Often, we can make the mistake of thinking that our point of view is the most correct and that we are possessors of absolute truth. Even, on occasion, we can come to hold the strong conviction that we are experts in a subject and that no one knows more than we do-or, at least, that we know more than the people around us.
Whether it is years of experience, dedication to the study of a specific topic or simply “because it is so” – as many claim – we leave no room for doubt. We lock ourselves in our convictions and from there it is impossible to get us out. It is as if we had awarded the prize to the universal expert and any objection that we make is labeled as nonsense.
It’s funny, as sometimes, we cling so much to the belief of knowing everything about a subject. Or maybe not, maybe we are those who prefer to navigate in the ocean of indecision or, at least, to be open to what they can tell us the rest. The question is whether they are others or are we, intellectual humility often shines by its absence. Let’s deepen.
“Humility is not thinking less about yourself, but thinking less about yourself”.
What is intellectual humility?
We have that bad habit of overestimating how much we know. We cling to what we believe and despise what others offer us. Instead of seeing a possibility of enrichment, what we see is an attack. In general, we believe that we are better or more correct than others, something that can be observed more clearly in political, religious contexts and even when talking about lifestyles.
In relation to this ability to voluntarily blind ourselves to intellectual blindness, journalist and writer Ryszard Kapuściński said “If among the many truths you choose a single one and you blindly pursue it, it will become false, and you will fanatic”. And reason was not lacking. Enslaving ourselves to a belief and granting it the power of absolute truth hinders change and prevents our personal and social growth. In short, it limits us.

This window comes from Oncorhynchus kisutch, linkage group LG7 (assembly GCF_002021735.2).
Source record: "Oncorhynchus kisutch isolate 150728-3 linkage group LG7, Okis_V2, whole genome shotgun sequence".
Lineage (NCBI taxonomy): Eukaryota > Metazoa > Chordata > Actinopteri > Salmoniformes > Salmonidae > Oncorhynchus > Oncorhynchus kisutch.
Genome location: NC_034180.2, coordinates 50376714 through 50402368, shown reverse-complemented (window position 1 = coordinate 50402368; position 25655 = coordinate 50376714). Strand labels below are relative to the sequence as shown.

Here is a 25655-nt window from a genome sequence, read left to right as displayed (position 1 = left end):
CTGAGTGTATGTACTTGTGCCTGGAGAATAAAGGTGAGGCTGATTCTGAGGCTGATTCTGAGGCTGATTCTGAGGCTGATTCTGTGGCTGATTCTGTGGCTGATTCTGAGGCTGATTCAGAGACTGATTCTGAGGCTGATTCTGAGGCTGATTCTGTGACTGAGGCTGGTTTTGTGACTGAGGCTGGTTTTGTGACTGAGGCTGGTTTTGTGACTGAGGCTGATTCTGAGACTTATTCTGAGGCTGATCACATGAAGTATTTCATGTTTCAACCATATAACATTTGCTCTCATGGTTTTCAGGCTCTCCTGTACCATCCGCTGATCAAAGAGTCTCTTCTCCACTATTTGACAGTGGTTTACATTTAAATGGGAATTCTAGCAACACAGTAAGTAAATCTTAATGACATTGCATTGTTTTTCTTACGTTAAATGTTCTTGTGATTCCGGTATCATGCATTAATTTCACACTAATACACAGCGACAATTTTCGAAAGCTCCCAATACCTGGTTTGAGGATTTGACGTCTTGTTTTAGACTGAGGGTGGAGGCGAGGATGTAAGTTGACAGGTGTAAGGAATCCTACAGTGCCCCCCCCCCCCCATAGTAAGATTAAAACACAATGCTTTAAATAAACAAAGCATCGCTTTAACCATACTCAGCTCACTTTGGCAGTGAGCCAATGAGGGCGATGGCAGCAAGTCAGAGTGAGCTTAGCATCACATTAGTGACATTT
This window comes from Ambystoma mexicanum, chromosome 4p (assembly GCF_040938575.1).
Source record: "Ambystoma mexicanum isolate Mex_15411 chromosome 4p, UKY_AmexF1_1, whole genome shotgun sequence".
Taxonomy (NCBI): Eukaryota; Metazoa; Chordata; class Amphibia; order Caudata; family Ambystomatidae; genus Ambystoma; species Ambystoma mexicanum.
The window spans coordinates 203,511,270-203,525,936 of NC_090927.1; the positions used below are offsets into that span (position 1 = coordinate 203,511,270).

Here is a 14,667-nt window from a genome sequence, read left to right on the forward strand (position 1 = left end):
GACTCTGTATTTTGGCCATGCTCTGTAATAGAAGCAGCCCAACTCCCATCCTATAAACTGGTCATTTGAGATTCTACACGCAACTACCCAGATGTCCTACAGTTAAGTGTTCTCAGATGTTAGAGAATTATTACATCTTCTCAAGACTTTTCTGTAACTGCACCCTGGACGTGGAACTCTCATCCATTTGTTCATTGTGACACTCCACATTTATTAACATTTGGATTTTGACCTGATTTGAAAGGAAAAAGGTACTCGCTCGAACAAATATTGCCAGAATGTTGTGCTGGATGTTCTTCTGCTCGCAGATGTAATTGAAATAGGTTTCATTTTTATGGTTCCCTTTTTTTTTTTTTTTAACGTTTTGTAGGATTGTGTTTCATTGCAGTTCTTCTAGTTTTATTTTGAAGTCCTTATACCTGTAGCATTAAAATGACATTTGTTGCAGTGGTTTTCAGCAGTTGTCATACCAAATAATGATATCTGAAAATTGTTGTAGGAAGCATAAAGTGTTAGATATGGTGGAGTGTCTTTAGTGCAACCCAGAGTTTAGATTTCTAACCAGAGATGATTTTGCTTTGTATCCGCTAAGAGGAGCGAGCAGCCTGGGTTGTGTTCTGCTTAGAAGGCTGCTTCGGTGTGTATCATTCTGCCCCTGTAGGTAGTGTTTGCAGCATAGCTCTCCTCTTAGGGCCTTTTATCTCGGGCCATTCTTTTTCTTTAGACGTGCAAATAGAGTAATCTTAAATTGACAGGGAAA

Faced with this panorama, it seems that scientists have discovered – or rather have brought back to light – a concept – or antidote – known as intellectual humility. It is about the ability to be flexible in the field of knowledge, that is, to be open to new ideas.
Intellectual humility would be something like a tendency to be receptive to other perspectives, to accept that we are wrong and to cultivate an open mind.
Origins of the concept of intellectual humility
Now, this concept that, at first sight, seems so novel, has its roots in Socrates and later in the philosopher and theologian Nicholas of Cusa.
In Plato’s Dialogues we can see how Socrates was in a constant search for the truth and recognized his ignorance as the starting point to find that truth. In fact, one of his most famous phrases is “The true wisdom is in recognizing one’s own ignorance”.
As for Nicolás of Cusa, we can rescue his work La docta ignorancia to understand the presence of intellectual humility in his thought. Thus, the philosopher thought that due to human limitations – or cognitive limitations – the sage can not reach absolute knowledge, however much he desires it. In this way, he is aware that he ignores more than he knows, yes, he is aware of it, therefore he is learned and hence the learned ignorance.
As we can see, intellectual humility has been with us for a long time. This capacity is configured as that middle point between believing to know everything or on the contrary, nothing; that is to say, mediates between the intellectual arrogance, characterized by the rigid minds, and the intellectual cowardice fruit of an extreme timidity.
Rigid minds: the illusion of knowing everything
To be humble at the intellectual level is to be able to recognize that we do not know everything and that what we think we know may be wrong. Now, why are there so much intellectual egocentrism?